The greatest audit scandal of our generation may well be receding swiftly into the past. But every so often an anniversary comes along to remind us of what happened and to remind us of the lessons which we may, or may not, have learned. Small children blowing the candles out on their 5th birthday cakes recently will have been blissfully unaware that they shared a birthday with the biggest of the post-Enron measures. Sarbanes-Oxley is five years old.
The legislation, which has ground its name into the language as the dullest of measures with which to deal, had a difficult inception. Every time there is a scandal everyone warns against the idea of jumping straight in with swift legislation to counter the perceived problems. And every time that advice is ignored. So it has been no surprise that Sarbanes-Oxley has been blamed for just about every collective corporate ill of the last five years. The only real surprise is that it hasn’t also been blamed for the recent flooding as well. Like climate change it has been seen as an awful harbinger of inexorable doom.
And just as it is unfair to blame every day of duff weather on climate change it is also unfair to blame every unfortunate business change on Sarbanes-Oxley. It was not all bad. Good corporate governance enthusiasts will grasp at straws to claim it has brought about the odd beneficial change. But it is hard to see too much to cheer about.
The worst effect it has had on the audit world is that it has reinforced the outsiders’ perception of the profession. Instead of audit being seen as a vital part of the assurance process it has come to be seen as a process, and a pretty pointless one at that. In this it hasn’t been helped by the American profession. Once more they have reacted to a crisis by circling the wagons round and producing more forms, more ticking, more spreadsheets and flowcharts, and, quite simply, more process. This, sadly, is what they feel that they are good at and what the public, and business, want. None of this is true. It is simply, like the genesis of the legislation itself, a knee-jerk reaction.
Nor has the way Sarbanes-Oxley was pushed as a solution towards Europe helped. The initial shock was huge and its lingering effects reverberate on. The idea, which made so much sense to American minds, that the Sarbanes-Oxley legislation should be automatically implemented across Europe as well, was always going to damage the efforts of American companies to operate across time zones. The outrage was heartfelt. Enron was not a European problem. Parmalat later on, was. Sarbanes-Oxley might have helped there. But, frankly, it was a matter of internal controls and a corporate structure which had escaped those controls. The only value that a Sarbanes-Oxley regime might have added would have been a gingering up of the internal controls, post the American scandals.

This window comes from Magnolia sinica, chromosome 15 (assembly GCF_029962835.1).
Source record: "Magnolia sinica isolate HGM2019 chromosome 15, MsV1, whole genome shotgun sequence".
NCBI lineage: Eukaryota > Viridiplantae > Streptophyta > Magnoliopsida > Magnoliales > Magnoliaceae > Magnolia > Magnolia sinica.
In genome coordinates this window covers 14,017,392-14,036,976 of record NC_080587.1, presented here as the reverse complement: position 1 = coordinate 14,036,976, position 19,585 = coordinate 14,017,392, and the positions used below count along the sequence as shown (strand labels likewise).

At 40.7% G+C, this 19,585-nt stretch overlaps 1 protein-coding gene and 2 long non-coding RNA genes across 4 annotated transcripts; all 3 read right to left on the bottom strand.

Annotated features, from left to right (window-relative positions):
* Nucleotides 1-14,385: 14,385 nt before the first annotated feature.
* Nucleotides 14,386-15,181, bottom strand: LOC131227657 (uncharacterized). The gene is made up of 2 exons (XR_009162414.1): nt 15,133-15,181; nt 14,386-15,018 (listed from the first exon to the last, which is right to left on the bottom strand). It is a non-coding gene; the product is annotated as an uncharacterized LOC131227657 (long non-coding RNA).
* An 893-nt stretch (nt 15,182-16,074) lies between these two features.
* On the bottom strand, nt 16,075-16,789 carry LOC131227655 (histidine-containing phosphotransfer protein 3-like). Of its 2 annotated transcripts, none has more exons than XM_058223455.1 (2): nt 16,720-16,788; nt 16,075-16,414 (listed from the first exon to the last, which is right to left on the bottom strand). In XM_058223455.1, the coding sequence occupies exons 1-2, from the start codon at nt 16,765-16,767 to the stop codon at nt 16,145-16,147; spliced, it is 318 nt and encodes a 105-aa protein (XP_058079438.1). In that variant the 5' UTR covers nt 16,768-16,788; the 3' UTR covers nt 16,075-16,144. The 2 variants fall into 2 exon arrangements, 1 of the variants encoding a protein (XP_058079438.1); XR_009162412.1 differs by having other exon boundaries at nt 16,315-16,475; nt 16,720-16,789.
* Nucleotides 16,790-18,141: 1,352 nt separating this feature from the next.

And that is where the value of Sarbanes-Oxley lies. It is not in its structures and its consequences. It is in the initial re-examining of the way that companies see their governance and the linking of that process to senior management . It is what any good internal controls and assurance regime does on a rolling basis. It shouldn’t need Sarbanes-Oxley crashing through the ceiling.
The downside of Sarbanes-Oxley has been immense. Corporate costs escalated just as many other legislative and regulatory measures had to be implemented. It gave corporate governance a bad name, which was unfair and counter-productive. It allowed people to argue that corporate governance is mostly pointless process. It created a smokescreen which obscured the benefits of good audit and assurance. And, while the large audit firms made a fortune during the initial Sarbanes-Oxley years, the long-term effects of that will be with us for years. Auditing and the largest audit firms are now taken less seriously than they were beforehand, and with good reason.
It has also been the trigger for much hard and opportunistic thinking in the regulatory community which has burgeoned post-Enron and post-Sarbanes-Oxley. The mood has changed. The informed business observer now wants to see the large audit firms dismantled, or the market widened, or maybe both. Initially in the wake of Enron the experts on reputation risk thought that it would be the image of the process of corporate governance which would suffer. They were wrong. The large audit firms have made an exceptional living these last five years, but they have progressively seen their reputation slide away as well. Five years on it is not just candles which are being snuffed out.
Written by Robert Bruce for CareersinAudit.com, August 2007.
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